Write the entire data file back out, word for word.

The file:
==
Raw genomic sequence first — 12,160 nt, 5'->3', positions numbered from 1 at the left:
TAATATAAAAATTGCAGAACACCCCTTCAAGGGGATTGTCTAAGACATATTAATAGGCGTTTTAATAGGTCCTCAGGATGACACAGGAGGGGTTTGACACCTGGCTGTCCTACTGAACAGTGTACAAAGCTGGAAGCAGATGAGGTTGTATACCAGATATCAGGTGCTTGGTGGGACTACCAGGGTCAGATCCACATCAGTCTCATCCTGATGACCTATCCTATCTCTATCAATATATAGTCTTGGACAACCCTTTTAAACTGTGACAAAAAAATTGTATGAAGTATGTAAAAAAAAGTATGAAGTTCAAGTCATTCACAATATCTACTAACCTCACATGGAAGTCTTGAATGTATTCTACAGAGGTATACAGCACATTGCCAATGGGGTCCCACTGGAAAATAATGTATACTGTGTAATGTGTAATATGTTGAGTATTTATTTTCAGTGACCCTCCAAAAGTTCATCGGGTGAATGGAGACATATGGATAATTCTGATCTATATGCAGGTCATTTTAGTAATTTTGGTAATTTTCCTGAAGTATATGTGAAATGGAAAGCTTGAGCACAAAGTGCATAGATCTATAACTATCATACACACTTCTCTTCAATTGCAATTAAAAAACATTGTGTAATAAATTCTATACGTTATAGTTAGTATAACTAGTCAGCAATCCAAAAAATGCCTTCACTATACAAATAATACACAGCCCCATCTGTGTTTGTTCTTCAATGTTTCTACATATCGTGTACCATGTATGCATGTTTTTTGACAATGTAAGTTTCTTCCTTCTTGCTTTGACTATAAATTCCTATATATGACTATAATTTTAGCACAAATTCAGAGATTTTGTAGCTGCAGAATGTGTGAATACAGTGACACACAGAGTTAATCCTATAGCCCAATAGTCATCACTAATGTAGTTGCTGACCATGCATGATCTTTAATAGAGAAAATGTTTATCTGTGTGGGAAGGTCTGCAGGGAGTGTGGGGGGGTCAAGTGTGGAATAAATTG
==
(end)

Raw genomic sequence first — 12,160 nt, 5'->3', positions numbered from 1 at the left:
TAATATAAAAATTGCAGAACACCCCTTCAAGGGGATTGTCTAAGACATATTAATAGGCGTTTTAATAGGTCCTCAGGATGACACAGGAGGGGTTTGACACCTGGCTGTCCTACTGAACAGTGTACAAAGCTGGAAGCAGATGAGGTTGTATACCAGATATCAGGTGCTTGGTGGGACTACCAGGGTCAGATCCACATCAGTCTCATCCTGATGACCTATCCTATCTCTATCAATATATAGTCTTGGACAACCCTTTTAAACTGTGACAAAAAAATTGTATGAAGTATGTAAAAAAAAGTATGAAGTTCAAGTCATTCACAATATCTACTAACCTCACATGGAAGTCTTGAATGTATTCTACAGAGGTATACAGCACATTGCCAATGGGGTCCCACTGGAAAATAATGTATACTGTGTAATGTGTAATATGTTGAGTATTTATTTTCAGTGACCCTCCAAAAGTTCATCGGGTGAATGGAGACATATGGATAATTCTGATCTATATGCAGGTCATTTTAGTAATTTTGGTAATTTTCCTGAAGTATATGTGAAATGGAAAGCTTGAGCACAAAGTGCATAGATCTATAACTATCATACACACTTCTCTTCAATTGCAATTAAAAAACATTGTGTAATAAATTCTATACGTTATAGTTAGTATAACTAGTCAGCAATCCAAAAAATGCCTTCACTATACAAATAATACACAGCCCCATCTGTGTTTGTTCTTCAATGTTTCTACATATCGTGTACCATGTATGCATGTTTTTTGACAATGTAAGTTTCTTCCTTCTTGCTTTGACTATAAATTCCTATATATGACTATAATTTTAGCACAAATTCAGAGATTTTGTAGCTGCAGAATGTGTGAATACAGTGACACACAGAGTTAATCCTATAGCCCAATAGTCATCACTAATGTAGTTGCTGACCATGCATGATCTTTAATAGAGAAAATGTTTATCTGTGTGGGAAGGTCTGCAGGGAGTGTGGGGGGGTCAAGTGTGGAATAAATTG